Movement of import and export-laden containers through the Chattogram port in October was lower both year-on-year and compared to that in the previous two months, reflecting a gradual slowdown in foreign trade amidst global economic downtrends.
The coast of Mirsharai, an upazila in the southeast division of Chattogram, wakes up in the morning to the sounds of under-construction factories, and machines of several newly-built plants on a vast part of the region.
Bangladesh’s steel industry is set to see the entry of a couple of large business houses while several existing steelworks are looking to expand their capacities in order to gain from the rising demand for the key construction material.
The privately-owned BM Container Depot yesterday resumed handling export cargoes, albeit on a limited scale, after receiving permission from the customs authority to handle only garment shipments for the next three months.
The steel manufacturing plants in Bangladesh are less polluting and the lowest carbon emitters compared to the largest producers globally, mainly for the melting process followed locally and the efficient consumption of energy and water, said a top industrialist.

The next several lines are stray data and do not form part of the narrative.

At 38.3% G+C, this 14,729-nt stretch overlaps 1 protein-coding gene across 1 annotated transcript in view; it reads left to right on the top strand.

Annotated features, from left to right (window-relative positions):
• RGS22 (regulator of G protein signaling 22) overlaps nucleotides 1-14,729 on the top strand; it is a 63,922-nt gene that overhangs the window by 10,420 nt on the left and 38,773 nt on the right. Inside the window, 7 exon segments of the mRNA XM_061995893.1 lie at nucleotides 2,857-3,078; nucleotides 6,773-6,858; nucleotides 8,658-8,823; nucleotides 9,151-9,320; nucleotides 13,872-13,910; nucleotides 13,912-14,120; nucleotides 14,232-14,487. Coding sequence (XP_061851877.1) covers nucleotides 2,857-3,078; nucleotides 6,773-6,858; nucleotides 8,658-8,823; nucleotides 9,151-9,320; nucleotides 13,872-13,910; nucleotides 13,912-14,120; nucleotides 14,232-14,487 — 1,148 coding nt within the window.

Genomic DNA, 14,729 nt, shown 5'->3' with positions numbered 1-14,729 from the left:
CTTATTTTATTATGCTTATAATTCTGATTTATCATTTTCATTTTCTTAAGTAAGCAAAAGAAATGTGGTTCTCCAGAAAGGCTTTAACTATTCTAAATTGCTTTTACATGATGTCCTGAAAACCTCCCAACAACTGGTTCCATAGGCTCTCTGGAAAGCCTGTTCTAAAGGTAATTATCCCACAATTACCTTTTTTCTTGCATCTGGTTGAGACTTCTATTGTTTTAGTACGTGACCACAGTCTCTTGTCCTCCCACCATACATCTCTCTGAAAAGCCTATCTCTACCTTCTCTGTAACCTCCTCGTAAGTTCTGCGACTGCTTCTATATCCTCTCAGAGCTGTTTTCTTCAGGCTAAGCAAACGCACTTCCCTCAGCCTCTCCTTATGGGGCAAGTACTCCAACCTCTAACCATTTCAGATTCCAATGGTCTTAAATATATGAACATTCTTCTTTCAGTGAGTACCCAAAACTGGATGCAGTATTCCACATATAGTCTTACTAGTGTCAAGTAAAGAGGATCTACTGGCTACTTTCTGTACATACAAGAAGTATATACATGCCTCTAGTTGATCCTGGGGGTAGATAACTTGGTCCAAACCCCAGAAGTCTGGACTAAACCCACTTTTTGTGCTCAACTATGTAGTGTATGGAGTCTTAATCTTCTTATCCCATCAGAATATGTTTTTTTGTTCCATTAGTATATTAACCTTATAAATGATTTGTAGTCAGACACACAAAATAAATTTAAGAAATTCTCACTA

Import and export of containerised cargo through the country’s premier seaport in Chattogram fell in the first quarter of the current fiscal year compared to that last year, indicating a slowdown in foreign trade resulting from global economic downtrends.
The revenue collection growth decelerated to 12.63 per cent in Bangladesh in the first quarter of the current fiscal year, driven by the cost-of-living crisis at home and abroad, narrowing the fiscal space for the government, official figures showed.
The government should allow freight forwarders to set up and run bonded warehouse facilities with a view to handling export and import cargoes smoothly, said Bangladesh Freight Forwarders Association (BAFFA) Vice President Khairul Alam Suzan.